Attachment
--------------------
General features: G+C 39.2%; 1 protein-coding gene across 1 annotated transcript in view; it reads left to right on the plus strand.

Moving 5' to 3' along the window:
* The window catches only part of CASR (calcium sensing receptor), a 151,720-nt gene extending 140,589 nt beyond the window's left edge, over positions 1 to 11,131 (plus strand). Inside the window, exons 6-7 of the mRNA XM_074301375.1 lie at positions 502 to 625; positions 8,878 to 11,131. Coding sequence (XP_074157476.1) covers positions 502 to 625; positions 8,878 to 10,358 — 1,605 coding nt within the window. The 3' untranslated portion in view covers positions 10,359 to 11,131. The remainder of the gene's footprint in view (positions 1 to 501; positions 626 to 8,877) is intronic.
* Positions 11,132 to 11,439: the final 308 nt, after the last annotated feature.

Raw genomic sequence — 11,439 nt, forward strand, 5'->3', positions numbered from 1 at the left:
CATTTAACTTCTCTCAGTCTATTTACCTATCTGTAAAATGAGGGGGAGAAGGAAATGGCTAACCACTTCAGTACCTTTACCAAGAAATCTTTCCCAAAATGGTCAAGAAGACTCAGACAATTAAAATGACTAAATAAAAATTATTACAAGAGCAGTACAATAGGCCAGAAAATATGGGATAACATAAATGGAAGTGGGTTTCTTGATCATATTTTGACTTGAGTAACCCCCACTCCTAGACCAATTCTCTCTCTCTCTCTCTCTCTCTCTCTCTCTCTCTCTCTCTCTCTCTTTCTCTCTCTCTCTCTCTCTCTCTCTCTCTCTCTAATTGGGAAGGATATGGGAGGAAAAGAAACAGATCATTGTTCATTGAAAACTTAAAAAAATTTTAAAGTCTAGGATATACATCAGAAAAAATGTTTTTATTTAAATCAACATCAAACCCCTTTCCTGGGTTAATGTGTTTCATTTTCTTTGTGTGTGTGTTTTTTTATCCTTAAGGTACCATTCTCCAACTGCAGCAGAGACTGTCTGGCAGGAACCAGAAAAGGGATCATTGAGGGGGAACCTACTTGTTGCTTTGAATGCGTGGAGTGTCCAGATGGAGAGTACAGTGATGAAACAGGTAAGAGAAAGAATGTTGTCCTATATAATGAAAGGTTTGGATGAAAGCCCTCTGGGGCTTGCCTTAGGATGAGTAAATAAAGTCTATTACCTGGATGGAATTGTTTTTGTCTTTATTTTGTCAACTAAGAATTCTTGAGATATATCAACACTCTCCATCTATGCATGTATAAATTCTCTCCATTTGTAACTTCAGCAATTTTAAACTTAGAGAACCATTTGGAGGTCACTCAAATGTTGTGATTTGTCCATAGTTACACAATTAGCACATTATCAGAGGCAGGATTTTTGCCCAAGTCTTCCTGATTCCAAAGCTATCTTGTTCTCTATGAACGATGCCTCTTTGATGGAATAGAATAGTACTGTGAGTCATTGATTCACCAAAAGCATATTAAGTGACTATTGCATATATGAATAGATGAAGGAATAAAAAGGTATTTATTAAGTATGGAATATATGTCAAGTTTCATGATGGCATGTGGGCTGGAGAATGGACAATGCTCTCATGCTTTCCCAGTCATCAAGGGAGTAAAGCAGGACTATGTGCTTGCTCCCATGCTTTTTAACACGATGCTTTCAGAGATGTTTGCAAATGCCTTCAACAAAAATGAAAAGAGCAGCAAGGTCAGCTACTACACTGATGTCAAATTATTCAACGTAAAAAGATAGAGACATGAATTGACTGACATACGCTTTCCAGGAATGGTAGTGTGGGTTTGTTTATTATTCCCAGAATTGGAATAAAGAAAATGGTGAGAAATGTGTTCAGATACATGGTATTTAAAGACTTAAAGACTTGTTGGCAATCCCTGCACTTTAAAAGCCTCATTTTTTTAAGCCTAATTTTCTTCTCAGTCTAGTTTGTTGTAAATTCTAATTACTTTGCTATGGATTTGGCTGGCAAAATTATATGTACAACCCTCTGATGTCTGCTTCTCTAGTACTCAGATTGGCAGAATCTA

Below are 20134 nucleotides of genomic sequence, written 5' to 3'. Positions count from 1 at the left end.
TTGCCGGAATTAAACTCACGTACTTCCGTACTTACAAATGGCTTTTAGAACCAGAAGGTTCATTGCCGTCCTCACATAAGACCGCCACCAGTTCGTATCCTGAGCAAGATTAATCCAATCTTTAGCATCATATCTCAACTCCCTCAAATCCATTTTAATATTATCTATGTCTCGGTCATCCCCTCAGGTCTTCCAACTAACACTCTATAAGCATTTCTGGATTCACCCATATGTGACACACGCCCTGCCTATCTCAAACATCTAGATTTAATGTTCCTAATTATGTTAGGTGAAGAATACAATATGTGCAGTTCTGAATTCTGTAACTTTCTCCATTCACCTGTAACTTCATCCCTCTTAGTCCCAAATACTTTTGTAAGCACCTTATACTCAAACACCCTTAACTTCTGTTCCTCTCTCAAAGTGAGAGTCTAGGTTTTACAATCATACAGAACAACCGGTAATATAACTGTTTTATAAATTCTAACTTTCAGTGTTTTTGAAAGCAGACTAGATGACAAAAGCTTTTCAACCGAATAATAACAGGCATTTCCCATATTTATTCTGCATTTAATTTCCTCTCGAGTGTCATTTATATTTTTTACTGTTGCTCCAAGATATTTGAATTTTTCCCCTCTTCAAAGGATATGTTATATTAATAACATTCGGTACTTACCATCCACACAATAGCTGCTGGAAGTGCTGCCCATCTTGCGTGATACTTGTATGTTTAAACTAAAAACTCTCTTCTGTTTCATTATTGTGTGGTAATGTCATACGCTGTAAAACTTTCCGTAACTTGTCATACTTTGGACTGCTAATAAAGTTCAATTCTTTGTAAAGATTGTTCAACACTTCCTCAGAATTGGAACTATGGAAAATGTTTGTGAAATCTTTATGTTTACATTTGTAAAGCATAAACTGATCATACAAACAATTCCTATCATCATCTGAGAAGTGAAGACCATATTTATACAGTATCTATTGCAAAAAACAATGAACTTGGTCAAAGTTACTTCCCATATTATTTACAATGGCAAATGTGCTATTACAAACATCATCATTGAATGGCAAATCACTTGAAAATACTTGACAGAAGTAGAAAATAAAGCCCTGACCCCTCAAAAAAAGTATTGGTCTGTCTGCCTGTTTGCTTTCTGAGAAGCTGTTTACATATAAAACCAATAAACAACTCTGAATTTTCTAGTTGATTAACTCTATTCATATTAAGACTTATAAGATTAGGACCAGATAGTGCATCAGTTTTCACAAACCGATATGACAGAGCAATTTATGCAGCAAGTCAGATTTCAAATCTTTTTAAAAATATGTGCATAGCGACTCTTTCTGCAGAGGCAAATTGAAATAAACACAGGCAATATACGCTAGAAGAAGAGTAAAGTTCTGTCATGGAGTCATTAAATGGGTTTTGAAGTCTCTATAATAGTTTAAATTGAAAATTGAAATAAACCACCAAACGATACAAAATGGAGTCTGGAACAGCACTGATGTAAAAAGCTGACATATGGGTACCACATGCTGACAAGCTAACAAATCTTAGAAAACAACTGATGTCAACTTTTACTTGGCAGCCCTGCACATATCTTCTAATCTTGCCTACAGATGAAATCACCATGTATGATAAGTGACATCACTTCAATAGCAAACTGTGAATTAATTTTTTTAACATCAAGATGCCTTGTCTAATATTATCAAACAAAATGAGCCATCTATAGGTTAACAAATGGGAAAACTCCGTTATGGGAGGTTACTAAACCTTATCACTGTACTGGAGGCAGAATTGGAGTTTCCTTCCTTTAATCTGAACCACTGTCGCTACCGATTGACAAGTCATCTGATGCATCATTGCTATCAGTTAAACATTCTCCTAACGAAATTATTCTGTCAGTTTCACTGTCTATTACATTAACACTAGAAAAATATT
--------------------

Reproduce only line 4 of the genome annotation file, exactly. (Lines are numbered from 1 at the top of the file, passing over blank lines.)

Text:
* Positions 11,132 to 11,439: the final 308 nt, after the last annotated feature.